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Reminiscences of the capture of Mobile
By Willis V. Tichenor

Twenty-eight years ago on this day which we commemorate as the birthplace of the Father of our Country, the 28th Regt. Of Wisconsin Infantry with which I had the honor of serving during our late unpleasantness, was ordered to embark on ship at Algiers, La., to join the forces then gathering at Mobile Point, Alabama, this force to combine against Spanish Fort and Fort Blakely, which were still in the hands of the Rebels, and were the keys to the city of Mobile. Having completed the loading of men, mules, rations, ammunition, etc., we started in a pouring rain for our destination via the Mississippi River and Gulf of Mexico; the storm was so severe on our arrival at the Mouth of the river, that a consultation was held to decide whether it was safe to enter the Gulf; it was concluded to make the venture. In a few hours we were sorry that we had no anchored in the River and waited until the weather was more favorable. The storm increased with such rapidity that we were in a genuine hurricane; nearly everyone on board was sea sick; about midnight the Captain of the ship wished to throw over the mules, wagons and heavy ordinance, but the commanding officers of the troops would not consent; the anchor was cast and we lay tossed by the waves and dragging until morning; at dawn of the day we discovered that we were but a short distance from the breakers: this fact was reported to the officer in command who immediately ordered the Captain of the shop to take up anchor and steam for Mobile Point. Arriving safely at our destination that day, we disembarked and went into camp near Fort Morgan, one of the Forts captured a few weeks before by Admiral Farragutt; those of you who were so fortunate as to hear Maj. Dane's lecture will remember his brilliant description of the destruction of the Rebel Gun Boats and capturing of the Forts on the Mississippi River and at the mouth of Mobile Bay; these victories enabled us to enter Mobile Bay. After remaining in Camp about three weeks, we began our march against Mobile. The men were heavily loaded with clothing, ammunition and rations. March 17th, we broke camp and started for Fish River. Soon after starting the Soldiers commenced to unload the surplus clothing by throwing away everything not absolutely necessary. The first camp made after leaving Fort Morgan was on the shore of Oyster Bay, a part of Mobile Bay, used for oyster fishing. As soon as camp was established there was a general rush for oysters and in a very few minutes the bay was full of men fishing with their hands in the sand for oysters, and I believe everybody has a sufficient supply of the bivalves. On the second day we arrived at the bottomless pit of Alabama and from that time until we arrived at Fish River; which took us several days, our time was employed in hauling wagons and guns and falling trees to make cordory (sic) roads. I believe it was estimated that we built about fifteen miles of this road, between the point of commencing our second day's march and Fish River.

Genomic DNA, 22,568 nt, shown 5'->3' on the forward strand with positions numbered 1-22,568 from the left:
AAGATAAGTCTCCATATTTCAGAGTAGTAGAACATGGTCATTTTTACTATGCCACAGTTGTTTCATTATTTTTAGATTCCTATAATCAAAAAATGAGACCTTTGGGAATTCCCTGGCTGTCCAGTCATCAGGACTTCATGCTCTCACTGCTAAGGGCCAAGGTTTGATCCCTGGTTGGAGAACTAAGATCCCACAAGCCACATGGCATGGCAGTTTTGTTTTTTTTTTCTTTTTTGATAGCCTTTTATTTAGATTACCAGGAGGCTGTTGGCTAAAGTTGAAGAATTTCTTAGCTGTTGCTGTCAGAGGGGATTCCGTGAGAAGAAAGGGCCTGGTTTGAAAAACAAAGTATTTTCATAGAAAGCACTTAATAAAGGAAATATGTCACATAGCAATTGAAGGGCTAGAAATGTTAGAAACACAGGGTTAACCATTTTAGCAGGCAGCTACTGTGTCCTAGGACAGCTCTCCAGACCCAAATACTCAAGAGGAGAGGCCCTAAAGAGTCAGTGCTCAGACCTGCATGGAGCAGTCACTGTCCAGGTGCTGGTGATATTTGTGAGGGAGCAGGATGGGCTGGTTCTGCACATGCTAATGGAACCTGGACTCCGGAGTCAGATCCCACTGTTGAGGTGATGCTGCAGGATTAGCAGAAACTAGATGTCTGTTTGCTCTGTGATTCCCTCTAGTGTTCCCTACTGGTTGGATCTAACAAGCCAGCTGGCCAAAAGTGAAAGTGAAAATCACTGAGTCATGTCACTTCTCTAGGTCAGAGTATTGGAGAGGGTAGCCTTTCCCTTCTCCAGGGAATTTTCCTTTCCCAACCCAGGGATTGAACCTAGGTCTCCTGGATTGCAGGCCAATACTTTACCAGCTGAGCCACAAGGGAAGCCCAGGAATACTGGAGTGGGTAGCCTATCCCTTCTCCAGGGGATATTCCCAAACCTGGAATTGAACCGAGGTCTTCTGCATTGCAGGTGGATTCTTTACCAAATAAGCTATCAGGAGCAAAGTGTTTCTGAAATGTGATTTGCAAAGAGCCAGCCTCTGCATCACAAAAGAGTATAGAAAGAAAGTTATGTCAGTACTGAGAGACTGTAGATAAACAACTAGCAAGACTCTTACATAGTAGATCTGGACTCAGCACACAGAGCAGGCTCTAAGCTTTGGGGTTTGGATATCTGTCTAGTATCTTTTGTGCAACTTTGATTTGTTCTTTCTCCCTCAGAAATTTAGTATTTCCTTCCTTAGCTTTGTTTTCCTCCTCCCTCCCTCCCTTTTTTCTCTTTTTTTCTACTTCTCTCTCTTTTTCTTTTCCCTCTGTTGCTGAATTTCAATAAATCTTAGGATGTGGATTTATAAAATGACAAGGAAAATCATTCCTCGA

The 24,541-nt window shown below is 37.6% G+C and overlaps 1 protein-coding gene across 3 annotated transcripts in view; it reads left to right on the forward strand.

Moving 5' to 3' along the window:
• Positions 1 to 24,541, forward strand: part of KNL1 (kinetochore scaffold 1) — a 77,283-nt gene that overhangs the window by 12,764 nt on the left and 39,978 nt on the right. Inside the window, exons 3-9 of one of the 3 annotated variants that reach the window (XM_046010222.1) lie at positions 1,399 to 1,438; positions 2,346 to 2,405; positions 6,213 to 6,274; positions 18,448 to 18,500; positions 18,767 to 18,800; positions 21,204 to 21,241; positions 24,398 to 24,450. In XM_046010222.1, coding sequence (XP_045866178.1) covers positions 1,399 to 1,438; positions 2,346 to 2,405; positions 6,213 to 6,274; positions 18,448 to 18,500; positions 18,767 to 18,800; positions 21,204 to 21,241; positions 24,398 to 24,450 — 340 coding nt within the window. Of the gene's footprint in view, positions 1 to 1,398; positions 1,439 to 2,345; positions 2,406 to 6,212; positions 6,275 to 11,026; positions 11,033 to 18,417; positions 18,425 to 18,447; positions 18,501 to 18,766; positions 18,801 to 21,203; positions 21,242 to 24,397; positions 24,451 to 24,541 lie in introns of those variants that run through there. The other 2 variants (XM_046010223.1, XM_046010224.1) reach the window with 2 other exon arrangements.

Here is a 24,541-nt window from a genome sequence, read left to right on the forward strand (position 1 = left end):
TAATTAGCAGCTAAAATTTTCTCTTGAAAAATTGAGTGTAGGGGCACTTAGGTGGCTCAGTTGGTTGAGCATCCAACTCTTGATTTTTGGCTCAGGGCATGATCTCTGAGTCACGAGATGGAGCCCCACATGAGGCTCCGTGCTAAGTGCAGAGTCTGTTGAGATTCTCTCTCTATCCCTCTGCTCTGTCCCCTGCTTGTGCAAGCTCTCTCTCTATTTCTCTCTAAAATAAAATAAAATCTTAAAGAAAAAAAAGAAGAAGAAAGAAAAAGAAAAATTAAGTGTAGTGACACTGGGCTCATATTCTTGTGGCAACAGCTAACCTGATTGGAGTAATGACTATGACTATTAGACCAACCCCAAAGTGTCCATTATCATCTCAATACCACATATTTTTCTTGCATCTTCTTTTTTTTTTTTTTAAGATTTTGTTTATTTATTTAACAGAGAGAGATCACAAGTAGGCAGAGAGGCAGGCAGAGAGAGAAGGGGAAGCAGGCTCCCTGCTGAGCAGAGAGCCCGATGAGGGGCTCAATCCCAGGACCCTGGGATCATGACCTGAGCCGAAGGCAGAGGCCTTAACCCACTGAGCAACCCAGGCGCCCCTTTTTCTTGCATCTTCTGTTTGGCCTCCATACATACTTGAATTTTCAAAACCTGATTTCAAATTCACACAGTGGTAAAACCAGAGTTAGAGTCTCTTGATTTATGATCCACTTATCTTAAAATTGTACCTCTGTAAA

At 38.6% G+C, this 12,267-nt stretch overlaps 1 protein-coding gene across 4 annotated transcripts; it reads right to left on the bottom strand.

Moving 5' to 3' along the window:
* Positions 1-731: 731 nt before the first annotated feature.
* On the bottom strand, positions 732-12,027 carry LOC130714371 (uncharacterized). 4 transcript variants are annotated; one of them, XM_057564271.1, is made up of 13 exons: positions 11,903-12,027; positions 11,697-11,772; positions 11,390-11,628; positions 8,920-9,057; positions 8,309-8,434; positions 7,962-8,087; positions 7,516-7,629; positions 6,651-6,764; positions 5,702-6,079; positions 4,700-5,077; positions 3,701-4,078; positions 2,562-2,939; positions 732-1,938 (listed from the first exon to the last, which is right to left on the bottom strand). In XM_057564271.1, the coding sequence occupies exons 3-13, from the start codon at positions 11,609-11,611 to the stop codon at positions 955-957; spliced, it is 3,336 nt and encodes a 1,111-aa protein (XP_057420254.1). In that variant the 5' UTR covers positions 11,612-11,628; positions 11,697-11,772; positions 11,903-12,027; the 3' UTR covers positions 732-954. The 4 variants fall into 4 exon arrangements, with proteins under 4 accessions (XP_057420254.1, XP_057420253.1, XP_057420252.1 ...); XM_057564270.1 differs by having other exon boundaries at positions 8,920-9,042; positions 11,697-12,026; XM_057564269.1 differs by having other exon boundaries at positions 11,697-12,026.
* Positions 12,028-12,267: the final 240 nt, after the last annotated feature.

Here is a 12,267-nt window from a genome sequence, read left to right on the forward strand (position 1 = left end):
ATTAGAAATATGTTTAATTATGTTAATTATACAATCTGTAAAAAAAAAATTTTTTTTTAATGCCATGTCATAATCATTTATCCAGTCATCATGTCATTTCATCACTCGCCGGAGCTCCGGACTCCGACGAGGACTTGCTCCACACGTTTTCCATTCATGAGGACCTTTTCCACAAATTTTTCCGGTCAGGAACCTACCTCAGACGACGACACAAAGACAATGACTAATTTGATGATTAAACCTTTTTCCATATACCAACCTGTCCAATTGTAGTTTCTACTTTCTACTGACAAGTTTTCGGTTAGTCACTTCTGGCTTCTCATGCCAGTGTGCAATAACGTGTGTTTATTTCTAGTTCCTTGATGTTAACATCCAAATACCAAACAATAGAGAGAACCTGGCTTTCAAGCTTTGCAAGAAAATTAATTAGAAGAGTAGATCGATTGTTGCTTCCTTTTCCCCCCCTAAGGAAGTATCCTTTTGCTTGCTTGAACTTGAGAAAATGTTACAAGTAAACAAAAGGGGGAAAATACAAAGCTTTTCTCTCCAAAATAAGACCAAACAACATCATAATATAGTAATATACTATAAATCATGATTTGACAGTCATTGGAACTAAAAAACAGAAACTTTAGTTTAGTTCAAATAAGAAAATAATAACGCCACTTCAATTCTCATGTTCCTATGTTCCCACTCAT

Harper's Weekly illustration of the Battle for Mobile
From Harper's Weekly, May 27, 1865: The Fight before Mobile - The Storming of Fort Blakely
Arriving at Fish River we rested a day or two then commenced our march for Spanish Fort. We very soon found this fort and had our batteries and mortars playing on the Works; infantry in the mean time had established rifle pits around the Fort; this Fort faces on Mobile Bay, but the channels in the bay were so filled with torpedoes that our gun boats were unable to get within several miles of the Work; this point if captured at all must be done by land forces. After remaining nearly two weeks under constant fire working our pits gradually nearer the Fort, we were ordered to assault the works, which was successfully accomplished and the Fort was ours. As soon as this Fort had fallen into our hands, our Division was ordered to Blakely the other key to Mobile. This Fort was besieged by another of our armies under command of Genl. Fred Steele. We started for this Fort, distant ten miles, expecting to arrive in time to take part in its capture; but Gen. Steele had been two weeks hammering away with cannon and mortars at this fortification and had concluded to charge their works with the troops he had; on our arrival we found him in possession of the Fort, and Mobile City was ours.

Captain Willis Tichenor of Company G wrote and presented the following at an unknown event in 1893. This transcript of his original speech notes was found at the Wisconsin Historical Society Archives.